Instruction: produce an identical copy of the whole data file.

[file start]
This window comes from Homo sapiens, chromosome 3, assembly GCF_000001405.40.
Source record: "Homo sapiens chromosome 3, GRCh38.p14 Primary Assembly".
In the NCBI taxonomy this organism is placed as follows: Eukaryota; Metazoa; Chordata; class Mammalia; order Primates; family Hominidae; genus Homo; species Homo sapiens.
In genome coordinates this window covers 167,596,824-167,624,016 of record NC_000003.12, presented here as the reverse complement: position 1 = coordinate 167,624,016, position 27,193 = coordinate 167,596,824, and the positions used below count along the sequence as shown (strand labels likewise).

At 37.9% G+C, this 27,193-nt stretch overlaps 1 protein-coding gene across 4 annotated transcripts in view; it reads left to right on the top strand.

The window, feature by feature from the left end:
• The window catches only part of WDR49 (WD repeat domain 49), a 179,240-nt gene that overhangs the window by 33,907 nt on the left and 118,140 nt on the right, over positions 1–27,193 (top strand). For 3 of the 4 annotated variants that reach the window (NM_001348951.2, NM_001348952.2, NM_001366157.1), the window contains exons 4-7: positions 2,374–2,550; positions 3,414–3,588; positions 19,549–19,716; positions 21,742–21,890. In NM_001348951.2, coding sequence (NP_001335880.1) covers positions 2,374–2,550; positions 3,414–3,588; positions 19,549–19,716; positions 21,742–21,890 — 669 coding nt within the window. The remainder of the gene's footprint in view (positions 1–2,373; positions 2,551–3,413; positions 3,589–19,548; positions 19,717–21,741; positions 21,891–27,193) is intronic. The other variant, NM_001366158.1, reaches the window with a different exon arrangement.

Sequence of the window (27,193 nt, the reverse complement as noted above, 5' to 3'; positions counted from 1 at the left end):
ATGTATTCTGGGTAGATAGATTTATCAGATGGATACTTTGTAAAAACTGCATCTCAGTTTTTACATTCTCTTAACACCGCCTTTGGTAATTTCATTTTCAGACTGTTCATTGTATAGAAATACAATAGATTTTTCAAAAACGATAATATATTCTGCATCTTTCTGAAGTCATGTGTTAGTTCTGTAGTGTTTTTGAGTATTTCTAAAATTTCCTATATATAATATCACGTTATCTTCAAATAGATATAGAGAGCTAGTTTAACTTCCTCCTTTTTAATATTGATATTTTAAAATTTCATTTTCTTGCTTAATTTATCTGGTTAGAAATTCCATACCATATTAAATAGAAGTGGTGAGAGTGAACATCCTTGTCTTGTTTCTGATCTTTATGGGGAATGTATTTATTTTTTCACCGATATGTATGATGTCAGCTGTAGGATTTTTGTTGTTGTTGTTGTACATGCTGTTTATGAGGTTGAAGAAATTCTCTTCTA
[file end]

This window comes from Homo sapiens, chromosome 3, assembly GCF_000001405.40.
Source record: "Homo sapiens chromosome 3, GRCh38.p14 Primary Assembly".
In the NCBI taxonomy this organism is placed as follows: Eukaryota; Metazoa; Chordata; class Mammalia; order Primates; family Hominidae; genus Homo; species Homo sapiens.
In genome coordinates this window covers 167,596,824-167,624,016 of record NC_000003.12, presented here as the reverse complement: position 1 = coordinate 167,624,016, position 27,193 = coordinate 167,596,824, and the positions used below count along the sequence as shown (strand labels likewise).

At 37.9% G+C, this 27,193-nt stretch overlaps 1 protein-coding gene across 4 annotated transcripts in view; it reads left to right on the top strand.

The window, feature by feature from the left end:
• The window catches only part of WDR49 (WD repeat domain 49), a 179,240-nt gene that overhangs the window by 33,907 nt on the left and 118,140 nt on the right, over positions 1–27,193 (top strand). For 3 of the 4 annotated variants that reach the window (NM_001348951.2, NM_001348952.2, NM_001366157.1), the window contains exons 4-7: positions 2,374–2,550; positions 3,414–3,588; positions 19,549–19,716; positions 21,742–21,890. In NM_001348951.2, coding sequence (NP_001335880.1) covers positions 2,374–2,550; positions 3,414–3,588; positions 19,549–19,716; positions 21,742–21,890 — 669 coding nt within the window. The remainder of the gene's footprint in view (positions 1–2,373; positions 2,551–3,413; positions 3,589–19,548; positions 19,717–21,741; positions 21,891–27,193) is intronic. The other variant, NM_001366158.1, reaches the window with a different exon arrangement.

Sequence of the window (27,193 nt, the reverse complement as noted above, 5' to 3'; positions counted from 1 at the left end):
ATGTATTCTGGGTAGATAGATTTATCAGATGGATACTTTGTAAAAACTGCATCTCAGTTTTTACATTCTCTTAACACCGCCTTTGGTAATTTCATTTTCAGACTGTTCATTGTATAGAAATACAATAGATTTTTCAAAAACGATAATATATTCTGCATCTTTCTGAAGTCATGTGTTAGTTCTGTAGTGTTTTTGAGTATTTCTAAAATTTCCTATATATAATATCACGTTATCTTCAAATAGATATAGAGAGCTAGTTTAACTTCCTCCTTTTTAATATTGATATTTTAAAATTTCATTTTCTTGCTTAATTTATCTGGTTAGAAATTCCATACCATATTAAATAGAAGTGGTGAGAGTGAACATCCTTGTCTTGTTTCTGATCTTTATGGGGAATGTATTTATTTTTTCACCGATATGTATGATGTCAGCTGTAGGATTTTTGTTGTTGTTGTTGTACATGCTGTTTATGAGGTTGAAGAAATTCTCTTCTA